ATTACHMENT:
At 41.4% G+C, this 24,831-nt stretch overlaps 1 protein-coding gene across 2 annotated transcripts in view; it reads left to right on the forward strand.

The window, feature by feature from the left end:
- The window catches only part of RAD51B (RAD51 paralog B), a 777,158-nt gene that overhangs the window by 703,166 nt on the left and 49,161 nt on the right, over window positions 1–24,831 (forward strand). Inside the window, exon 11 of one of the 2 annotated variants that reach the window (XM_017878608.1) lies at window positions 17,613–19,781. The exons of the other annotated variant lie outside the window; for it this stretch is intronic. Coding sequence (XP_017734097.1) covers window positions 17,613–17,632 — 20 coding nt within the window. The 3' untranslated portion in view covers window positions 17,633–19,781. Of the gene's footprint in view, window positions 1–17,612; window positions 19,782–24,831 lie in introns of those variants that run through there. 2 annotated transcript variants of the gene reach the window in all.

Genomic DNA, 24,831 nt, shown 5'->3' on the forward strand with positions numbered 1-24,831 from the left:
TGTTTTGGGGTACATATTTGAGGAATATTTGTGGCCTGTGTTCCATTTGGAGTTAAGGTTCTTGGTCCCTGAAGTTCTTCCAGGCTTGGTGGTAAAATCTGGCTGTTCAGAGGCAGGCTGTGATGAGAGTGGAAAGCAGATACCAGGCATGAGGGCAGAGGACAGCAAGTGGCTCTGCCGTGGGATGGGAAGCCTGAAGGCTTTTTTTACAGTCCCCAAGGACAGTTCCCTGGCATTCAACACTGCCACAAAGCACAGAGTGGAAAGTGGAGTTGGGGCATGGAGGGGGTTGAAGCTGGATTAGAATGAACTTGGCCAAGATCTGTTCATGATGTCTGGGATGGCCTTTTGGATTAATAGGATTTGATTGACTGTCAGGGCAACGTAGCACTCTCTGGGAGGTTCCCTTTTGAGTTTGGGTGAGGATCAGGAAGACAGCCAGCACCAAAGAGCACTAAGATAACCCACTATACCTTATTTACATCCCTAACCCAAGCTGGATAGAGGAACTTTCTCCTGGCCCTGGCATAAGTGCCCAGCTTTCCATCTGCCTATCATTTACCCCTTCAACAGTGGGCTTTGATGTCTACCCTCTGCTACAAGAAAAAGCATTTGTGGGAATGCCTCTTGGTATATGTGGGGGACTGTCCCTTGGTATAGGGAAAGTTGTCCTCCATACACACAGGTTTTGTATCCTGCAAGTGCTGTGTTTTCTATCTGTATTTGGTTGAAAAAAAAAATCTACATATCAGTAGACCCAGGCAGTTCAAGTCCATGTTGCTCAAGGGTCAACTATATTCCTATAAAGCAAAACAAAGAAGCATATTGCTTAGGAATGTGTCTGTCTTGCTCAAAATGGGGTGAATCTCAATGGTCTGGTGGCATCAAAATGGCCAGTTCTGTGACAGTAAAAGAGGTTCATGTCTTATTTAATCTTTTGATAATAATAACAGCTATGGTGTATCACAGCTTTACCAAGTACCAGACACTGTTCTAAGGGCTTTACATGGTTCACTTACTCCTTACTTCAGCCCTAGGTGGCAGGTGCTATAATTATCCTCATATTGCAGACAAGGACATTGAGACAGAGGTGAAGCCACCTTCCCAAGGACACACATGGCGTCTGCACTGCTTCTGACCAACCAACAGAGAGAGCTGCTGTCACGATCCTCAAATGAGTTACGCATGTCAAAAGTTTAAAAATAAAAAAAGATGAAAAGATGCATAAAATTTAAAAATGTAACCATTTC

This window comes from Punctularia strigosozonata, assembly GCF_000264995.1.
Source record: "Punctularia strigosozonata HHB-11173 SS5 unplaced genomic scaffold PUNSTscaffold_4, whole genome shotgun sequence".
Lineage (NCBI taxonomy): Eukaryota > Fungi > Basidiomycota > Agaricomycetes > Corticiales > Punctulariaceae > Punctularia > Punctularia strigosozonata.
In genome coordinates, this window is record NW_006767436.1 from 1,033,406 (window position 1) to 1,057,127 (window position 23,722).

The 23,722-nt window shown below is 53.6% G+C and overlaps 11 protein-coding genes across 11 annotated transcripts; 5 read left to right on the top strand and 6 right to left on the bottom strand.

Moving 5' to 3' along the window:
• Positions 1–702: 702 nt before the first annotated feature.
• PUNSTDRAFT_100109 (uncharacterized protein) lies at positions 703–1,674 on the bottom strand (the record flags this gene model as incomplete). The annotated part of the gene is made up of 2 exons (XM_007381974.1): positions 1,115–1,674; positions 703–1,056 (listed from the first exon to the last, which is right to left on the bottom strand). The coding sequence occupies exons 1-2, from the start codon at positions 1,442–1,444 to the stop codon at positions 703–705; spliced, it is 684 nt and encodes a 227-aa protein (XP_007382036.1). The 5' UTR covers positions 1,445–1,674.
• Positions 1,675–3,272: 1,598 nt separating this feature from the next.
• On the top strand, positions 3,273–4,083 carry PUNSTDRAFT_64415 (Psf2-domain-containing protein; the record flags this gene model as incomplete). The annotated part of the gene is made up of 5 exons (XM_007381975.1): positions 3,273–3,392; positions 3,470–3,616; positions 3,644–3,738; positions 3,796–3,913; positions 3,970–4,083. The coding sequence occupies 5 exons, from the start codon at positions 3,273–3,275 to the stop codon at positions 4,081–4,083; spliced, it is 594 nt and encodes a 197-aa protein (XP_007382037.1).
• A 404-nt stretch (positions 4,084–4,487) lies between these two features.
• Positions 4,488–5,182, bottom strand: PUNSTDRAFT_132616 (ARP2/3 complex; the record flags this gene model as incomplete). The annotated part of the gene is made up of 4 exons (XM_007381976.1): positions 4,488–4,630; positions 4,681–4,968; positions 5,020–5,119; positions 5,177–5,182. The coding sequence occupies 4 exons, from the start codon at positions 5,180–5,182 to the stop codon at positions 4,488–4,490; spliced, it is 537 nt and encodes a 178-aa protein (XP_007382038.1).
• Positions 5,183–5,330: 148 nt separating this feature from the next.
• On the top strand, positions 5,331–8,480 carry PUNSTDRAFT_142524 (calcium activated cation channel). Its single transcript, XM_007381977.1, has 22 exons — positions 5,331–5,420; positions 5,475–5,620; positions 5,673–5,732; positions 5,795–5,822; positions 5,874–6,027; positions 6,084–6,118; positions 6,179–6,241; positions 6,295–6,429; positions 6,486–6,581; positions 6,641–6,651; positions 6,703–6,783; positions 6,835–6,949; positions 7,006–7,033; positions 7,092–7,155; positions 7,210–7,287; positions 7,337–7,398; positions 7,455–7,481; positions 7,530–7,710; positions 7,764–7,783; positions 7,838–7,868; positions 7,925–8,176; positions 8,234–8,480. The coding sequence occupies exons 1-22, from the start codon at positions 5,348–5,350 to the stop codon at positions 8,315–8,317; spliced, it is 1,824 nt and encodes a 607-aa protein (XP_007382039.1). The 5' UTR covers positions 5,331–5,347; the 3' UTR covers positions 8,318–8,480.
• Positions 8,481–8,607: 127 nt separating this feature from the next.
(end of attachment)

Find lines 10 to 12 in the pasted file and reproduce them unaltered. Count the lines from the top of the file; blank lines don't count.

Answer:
The 23,722-nt window shown below is 53.6% G+C and overlaps 11 protein-coding genes across 11 annotated transcripts; 5 read left to right on the top strand and 6 right to left on the bottom strand.

Moving 5' to 3' along the window:
• Positions 1–702: 702 nt before the first annotated feature.